By Beblon Parks

Each time I ask teachers what their biggest stressor is, they say: "There aren't enough hours in the day!" I can relate. I used to be a teacher, and on a typical day I would have to call a parent, read students' work, photocopy papers, and sort hands-on materials — that was just before 9 a.m. By the time I fell into bed at midnight, I was exhausted, but my mind still raced. Finally, I learned how to control my time instead of letting it control me. Here's how I did it.

Identify time robbers.
If you know why or how you waste time, you can start to do something about it. For several days keep a log of what you do and how much time you spend doing it. You may discover one or more of the following culprits:

  • Inability to say no. Did you stretch yourself too thin by saying yes to too many committees?
  • Procrastination. Did you leave a task until the deadline, such as putting up your bulletin board the afternoon before open house?
  • Disorganization. Did you waste time looking for that dinosaur file?
  • Attitude. Did you avoid a task you were dreading, such as calling an angry parent?
  • Problems with priority. Did you do low-priority tasks, such as filing papers, instead of digging out resources for next week's unit?

Learn to say no.
If you have too much on your plate, just say no. While this may seem obvious, it is one of the most difficult things to learn. And keep in mind — if you attempt to outrun the Energizer Bunny, you risk, at best, not completing tasks to your standards, or at worst, burnout.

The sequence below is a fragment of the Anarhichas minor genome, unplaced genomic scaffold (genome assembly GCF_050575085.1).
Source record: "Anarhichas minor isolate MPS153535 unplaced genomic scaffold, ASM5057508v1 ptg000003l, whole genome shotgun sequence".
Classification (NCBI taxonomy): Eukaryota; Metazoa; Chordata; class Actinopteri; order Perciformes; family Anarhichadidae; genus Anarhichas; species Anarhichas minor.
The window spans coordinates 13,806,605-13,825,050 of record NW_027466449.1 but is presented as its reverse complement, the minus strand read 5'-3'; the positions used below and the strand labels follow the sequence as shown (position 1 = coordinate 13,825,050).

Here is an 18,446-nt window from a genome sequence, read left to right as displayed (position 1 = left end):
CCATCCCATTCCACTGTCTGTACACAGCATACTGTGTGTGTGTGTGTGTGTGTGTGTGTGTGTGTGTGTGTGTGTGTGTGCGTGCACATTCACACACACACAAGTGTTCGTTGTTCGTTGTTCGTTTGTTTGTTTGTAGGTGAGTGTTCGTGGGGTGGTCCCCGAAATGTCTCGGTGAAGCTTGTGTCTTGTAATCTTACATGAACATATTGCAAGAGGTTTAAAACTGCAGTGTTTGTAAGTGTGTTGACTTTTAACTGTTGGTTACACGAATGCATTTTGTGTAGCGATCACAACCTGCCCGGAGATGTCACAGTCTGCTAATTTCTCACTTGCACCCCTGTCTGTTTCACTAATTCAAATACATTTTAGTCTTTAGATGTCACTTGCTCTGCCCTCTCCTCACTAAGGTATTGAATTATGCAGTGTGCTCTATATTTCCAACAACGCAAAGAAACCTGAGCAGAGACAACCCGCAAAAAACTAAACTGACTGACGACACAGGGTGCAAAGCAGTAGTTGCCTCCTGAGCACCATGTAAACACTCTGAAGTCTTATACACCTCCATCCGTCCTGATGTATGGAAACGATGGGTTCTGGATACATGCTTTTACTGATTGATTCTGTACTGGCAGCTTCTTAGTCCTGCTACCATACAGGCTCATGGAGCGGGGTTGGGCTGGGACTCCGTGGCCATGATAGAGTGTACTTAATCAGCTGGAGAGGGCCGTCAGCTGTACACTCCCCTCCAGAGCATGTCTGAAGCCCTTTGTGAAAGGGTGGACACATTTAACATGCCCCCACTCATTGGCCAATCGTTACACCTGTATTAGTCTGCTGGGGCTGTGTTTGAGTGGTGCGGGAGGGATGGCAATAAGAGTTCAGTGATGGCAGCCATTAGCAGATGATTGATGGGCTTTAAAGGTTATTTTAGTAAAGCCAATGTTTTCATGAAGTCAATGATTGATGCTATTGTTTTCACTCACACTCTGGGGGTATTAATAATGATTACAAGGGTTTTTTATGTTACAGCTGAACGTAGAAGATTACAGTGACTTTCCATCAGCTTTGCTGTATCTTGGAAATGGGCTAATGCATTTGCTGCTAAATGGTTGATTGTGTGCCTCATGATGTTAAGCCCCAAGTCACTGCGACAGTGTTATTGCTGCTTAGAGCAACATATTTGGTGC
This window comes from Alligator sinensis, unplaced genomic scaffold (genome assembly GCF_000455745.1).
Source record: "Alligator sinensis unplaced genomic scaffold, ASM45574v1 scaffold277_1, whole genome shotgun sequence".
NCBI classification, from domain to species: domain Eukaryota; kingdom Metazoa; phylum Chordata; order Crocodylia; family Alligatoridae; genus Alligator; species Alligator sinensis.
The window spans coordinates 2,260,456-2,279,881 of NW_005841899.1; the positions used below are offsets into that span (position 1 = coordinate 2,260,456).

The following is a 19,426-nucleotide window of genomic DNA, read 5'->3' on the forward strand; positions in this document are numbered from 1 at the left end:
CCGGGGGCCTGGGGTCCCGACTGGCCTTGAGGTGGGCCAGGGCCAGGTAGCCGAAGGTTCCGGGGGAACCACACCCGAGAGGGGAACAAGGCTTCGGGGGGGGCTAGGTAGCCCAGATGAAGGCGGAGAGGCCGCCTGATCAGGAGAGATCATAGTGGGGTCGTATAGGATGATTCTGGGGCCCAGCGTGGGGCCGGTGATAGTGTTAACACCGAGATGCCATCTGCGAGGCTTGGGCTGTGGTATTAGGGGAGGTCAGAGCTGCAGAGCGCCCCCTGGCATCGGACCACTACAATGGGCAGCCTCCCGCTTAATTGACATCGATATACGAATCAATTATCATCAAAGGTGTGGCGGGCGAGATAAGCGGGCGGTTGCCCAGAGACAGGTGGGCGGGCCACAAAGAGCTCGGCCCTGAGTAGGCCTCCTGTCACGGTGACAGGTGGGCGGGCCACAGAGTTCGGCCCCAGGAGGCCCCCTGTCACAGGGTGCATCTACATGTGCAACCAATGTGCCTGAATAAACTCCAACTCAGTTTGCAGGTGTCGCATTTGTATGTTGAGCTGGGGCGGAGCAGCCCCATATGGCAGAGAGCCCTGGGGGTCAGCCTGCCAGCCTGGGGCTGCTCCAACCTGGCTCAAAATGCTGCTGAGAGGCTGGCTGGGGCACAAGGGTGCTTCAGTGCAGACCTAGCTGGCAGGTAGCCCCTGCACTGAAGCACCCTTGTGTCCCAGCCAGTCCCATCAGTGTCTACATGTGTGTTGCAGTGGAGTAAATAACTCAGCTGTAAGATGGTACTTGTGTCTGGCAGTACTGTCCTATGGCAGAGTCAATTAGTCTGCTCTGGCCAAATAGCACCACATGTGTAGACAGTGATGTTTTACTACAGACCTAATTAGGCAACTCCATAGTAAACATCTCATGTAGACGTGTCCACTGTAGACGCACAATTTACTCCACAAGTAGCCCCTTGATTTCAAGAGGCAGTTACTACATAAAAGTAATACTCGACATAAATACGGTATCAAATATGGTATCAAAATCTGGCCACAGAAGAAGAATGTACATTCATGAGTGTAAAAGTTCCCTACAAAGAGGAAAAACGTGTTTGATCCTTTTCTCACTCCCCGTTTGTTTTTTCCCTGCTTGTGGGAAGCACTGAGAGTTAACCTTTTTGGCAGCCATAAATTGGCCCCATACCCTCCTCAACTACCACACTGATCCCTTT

Enlist students to help with routine tasks.
Delegate, delegate, delegate. This frees up time, and imbues students with a sense of responsibility.

Schedule recoup time into your planning book.
Whether it's taking a brisk walk through the hallways or deep breaths at your desk, be sure you stick to your date with yourself. If someone asks you to do something at that time, say, "I'd love to, but I have something scheduled. Let's pick another time."

Turn elephants into hors d'oeuvres.
Instead of trying to eat an elephant, start by nibbling on the ears or munching on the tail. Cut a huge task into smaller chunks so it seems less insurmountable.

Fight procrastination with the "7/11" technique.
Once you've decided what your "A" priority tasks are and you've subdivided projects into manageable chunks, spend seven minutes on an "A" priority task. Then switch for 11 minutes to one of the chunks of a larger task. By scheduling time for both, you'll make sure that what needs to be done now gets done now.

Don't feel guilty.
While this is easier said than done, it's the most important sanity saver on my list. A nagging list of "I shoulds" prevents you from feeling good about what you've accomplished. And, for all you do, you deserve to feel good. Go ahead, give yourself a pat on the back!

Beblon Parks, a former teacher, is a workshop leader for the Virginia Education Association.